MIAMI, Fla. – On August 10, Senator Ileana Garcia, State Representative Michael Grieco, and Commissioner Joe Carollo, along with MHCP COLAB, hosted a press conference to celebrate the installation of new 25 MPH speed limit signs in the Little Havana neighborhood of the City of Miami. Senator Garcia and Representative Grieco presented a ceremonial check for the $3,000,000 secured this past legislative session for the local project.
“When I learned that our abuelitos and schoolchildren were being injured or killed in pedestrian crashes it shocked me beyond belief. Going about your daily life should not be the reason you get hospitalized or killed,” said Senator Garcia. “This was a no-brainer for us to support and help push in a bipartisan way through the Senate. $3,000,000 will go a long way in curbing these needless incidents and help create a safer and more vibrant community in which we can all enjoy a nice walk outside. I want to thank Representative Grieco for his support in the Florida House of Representatives and to Commissioner Joe Carollo for bringing this matter to our attention and presenting a sensible solution.”
Little Havana is the third neighborhood in Miami-Dade County to prioritize pedestrian travel over cars by creating four pedestrian priority zones within a quarter mile of schools.
“As you well know, parts of my district, especially in north Little Havana, are some of the county’s most dangerous streets for pedestrians,” said Commissioner Carollo. “I want to thank my fellow commissioners for supporting this resolution and our community partners for their involvement, because it will make these streets safer for our residents and their children. In an area that has so much pedestrian traffic, it is the right thing to do. I would also like to thank our state elected officials Senator Ileana Garcia and Representative Michael Grieco for their support of additional funding for this project from the State of Florida.”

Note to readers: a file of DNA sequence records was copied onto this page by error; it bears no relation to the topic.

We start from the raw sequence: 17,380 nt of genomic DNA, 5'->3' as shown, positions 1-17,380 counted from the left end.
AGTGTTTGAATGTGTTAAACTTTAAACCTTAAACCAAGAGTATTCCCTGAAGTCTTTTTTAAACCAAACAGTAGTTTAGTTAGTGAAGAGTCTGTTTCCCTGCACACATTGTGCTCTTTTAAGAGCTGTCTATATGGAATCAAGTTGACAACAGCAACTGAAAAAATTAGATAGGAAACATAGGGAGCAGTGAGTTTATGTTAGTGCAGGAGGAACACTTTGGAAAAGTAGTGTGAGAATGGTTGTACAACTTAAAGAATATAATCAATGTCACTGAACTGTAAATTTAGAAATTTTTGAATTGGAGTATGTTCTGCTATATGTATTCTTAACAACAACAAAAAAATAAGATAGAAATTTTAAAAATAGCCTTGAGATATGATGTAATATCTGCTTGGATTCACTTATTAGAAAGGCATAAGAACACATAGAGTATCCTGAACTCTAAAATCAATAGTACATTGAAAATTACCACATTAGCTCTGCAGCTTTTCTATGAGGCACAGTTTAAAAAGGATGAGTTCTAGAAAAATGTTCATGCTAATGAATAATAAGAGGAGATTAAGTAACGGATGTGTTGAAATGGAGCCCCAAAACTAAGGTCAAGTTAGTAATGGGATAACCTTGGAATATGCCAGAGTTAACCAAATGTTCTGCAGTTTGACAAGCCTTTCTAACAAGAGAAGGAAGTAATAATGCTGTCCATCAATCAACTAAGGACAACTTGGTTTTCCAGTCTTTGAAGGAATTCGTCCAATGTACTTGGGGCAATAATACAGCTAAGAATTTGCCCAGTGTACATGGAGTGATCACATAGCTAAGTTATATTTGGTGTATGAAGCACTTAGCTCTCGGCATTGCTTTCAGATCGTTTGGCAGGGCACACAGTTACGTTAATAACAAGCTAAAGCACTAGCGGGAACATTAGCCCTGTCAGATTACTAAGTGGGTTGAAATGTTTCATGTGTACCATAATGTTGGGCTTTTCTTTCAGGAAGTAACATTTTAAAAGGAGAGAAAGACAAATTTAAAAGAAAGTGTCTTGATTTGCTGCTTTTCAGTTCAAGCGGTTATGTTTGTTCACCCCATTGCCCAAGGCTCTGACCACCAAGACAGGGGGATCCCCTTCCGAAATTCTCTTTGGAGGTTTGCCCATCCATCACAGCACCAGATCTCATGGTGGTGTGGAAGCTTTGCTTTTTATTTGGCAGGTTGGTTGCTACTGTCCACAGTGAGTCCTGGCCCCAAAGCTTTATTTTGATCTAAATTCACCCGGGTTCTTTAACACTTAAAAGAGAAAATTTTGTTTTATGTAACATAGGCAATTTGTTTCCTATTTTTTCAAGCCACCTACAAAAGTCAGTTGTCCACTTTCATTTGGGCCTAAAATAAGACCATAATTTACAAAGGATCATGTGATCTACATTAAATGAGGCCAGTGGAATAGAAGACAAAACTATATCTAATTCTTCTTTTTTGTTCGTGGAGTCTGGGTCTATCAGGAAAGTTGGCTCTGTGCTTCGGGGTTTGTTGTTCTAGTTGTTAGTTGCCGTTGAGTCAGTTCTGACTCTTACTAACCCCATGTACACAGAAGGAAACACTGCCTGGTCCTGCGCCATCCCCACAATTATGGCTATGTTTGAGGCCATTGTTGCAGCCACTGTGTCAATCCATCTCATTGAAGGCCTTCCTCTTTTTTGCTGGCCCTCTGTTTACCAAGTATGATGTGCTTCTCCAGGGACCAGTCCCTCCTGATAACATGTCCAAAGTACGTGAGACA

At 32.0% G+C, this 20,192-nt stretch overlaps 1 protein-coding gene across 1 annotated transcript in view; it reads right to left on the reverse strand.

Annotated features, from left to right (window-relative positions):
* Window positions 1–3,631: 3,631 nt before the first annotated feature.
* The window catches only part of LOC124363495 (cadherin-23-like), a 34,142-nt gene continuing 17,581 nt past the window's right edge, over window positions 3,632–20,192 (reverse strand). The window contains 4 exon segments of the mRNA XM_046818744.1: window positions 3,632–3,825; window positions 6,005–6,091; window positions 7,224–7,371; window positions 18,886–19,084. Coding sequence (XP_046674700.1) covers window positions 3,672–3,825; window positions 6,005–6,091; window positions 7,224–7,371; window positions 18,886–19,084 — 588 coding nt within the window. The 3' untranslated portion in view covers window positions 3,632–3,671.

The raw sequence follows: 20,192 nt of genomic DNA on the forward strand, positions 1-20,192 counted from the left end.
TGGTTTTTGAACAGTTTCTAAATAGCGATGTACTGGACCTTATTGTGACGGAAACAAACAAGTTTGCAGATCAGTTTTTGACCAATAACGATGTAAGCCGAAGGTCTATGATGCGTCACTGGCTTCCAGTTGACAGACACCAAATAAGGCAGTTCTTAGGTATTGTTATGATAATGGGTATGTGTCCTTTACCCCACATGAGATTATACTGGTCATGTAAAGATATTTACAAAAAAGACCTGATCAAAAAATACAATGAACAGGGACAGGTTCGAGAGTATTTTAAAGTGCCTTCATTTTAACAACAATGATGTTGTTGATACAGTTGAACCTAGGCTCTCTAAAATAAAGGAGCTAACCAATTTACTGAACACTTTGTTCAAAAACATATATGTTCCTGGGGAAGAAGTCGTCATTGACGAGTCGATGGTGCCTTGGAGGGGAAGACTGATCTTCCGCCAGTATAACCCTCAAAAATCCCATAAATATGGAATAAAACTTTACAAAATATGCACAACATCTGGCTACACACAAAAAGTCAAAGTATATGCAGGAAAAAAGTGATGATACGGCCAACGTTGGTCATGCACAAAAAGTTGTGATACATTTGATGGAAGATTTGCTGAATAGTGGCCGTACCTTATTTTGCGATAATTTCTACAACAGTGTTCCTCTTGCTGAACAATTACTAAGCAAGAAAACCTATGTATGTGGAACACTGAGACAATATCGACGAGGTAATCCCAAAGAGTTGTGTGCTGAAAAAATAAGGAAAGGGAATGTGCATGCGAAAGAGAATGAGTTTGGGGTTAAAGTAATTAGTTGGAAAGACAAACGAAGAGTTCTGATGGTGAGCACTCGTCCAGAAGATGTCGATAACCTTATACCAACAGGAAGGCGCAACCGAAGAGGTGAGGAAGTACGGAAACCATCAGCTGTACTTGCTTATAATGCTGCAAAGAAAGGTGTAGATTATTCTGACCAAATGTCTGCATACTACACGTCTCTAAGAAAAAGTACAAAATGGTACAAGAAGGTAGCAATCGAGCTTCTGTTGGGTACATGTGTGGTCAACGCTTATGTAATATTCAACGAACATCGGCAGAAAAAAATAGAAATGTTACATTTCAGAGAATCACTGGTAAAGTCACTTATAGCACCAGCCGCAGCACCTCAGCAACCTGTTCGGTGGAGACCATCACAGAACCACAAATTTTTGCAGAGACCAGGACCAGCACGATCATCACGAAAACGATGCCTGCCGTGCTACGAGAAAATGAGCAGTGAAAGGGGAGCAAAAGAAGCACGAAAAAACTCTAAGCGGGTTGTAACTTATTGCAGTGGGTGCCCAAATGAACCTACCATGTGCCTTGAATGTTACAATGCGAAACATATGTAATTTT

Little Havana has the highest number of pedestrian crashes in Miami-Dade County according to the Florida Department of Highway Safety and Motor Vehicle’s crash data provided by the Florida Department of Transportation. Data for a five-year trend shows that between 2012 and 2017 there were 239 pedestrian crashes and 12 fatalities.
The pedestrian priority zones will aim to curb pedestrian accidents by installing new crosswalks on school routes, pedestrian signals with longer lead times for people crossing in front of cars, and narrower crossings at intersections and designated green ways.
For more information, please visit www.FLSenate.gov.
Originally published at https://www.flsenate.gov/Media/PressReleases/Show/4302